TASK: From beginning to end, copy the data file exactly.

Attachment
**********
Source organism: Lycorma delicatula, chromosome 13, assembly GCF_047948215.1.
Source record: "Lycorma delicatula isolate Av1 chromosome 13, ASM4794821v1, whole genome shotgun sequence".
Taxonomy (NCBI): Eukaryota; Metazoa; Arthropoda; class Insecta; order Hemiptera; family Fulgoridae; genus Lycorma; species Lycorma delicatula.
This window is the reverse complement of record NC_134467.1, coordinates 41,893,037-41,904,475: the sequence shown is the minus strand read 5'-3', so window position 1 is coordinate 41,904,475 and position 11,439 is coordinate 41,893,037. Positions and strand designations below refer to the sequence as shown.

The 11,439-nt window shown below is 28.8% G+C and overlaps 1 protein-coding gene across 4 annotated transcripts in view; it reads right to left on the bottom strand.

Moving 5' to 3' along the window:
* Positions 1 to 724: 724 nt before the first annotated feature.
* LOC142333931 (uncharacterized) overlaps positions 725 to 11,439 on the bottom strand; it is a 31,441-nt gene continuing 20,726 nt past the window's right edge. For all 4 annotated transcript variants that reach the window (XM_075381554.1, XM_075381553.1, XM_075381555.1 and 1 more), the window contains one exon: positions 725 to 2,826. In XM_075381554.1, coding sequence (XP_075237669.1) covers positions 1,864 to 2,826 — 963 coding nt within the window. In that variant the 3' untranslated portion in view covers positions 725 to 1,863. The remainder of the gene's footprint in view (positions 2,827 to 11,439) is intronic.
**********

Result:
Source organism: Lycorma delicatula, chromosome 13, assembly GCF_047948215.1.
Source record: "Lycorma delicatula isolate Av1 chromosome 13, ASM4794821v1, whole genome shotgun sequence".
Taxonomy (NCBI): Eukaryota; Metazoa; Arthropoda; class Insecta; order Hemiptera; family Fulgoridae; genus Lycorma; species Lycorma delicatula.
This window is the reverse complement of record NC_134467.1, coordinates 41,893,037-41,904,475: the sequence shown is the minus strand read 5'-3', so window position 1 is coordinate 41,904,475 and position 11,439 is coordinate 41,893,037. Positions and strand designations below refer to the sequence as shown.

The 11,439-nt window shown below is 28.8% G+C and overlaps 1 protein-coding gene across 4 annotated transcripts in view; it reads right to left on the bottom strand.

Moving 5' to 3' along the window:
* Positions 1 to 724: 724 nt before the first annotated feature.
* LOC142333931 (uncharacterized) overlaps positions 725 to 11,439 on the bottom strand; it is a 31,441-nt gene continuing 20,726 nt past the window's right edge. For all 4 annotated transcript variants that reach the window (XM_075381554.1, XM_075381553.1, XM_075381555.1 and 1 more), the window contains one exon: positions 725 to 2,826. In XM_075381554.1, coding sequence (XP_075237669.1) covers positions 1,864 to 2,826 — 963 coding nt within the window. In that variant the 3' untranslated portion in view covers positions 725 to 1,863. The remainder of the gene's footprint in view (positions 2,827 to 11,439) is intronic.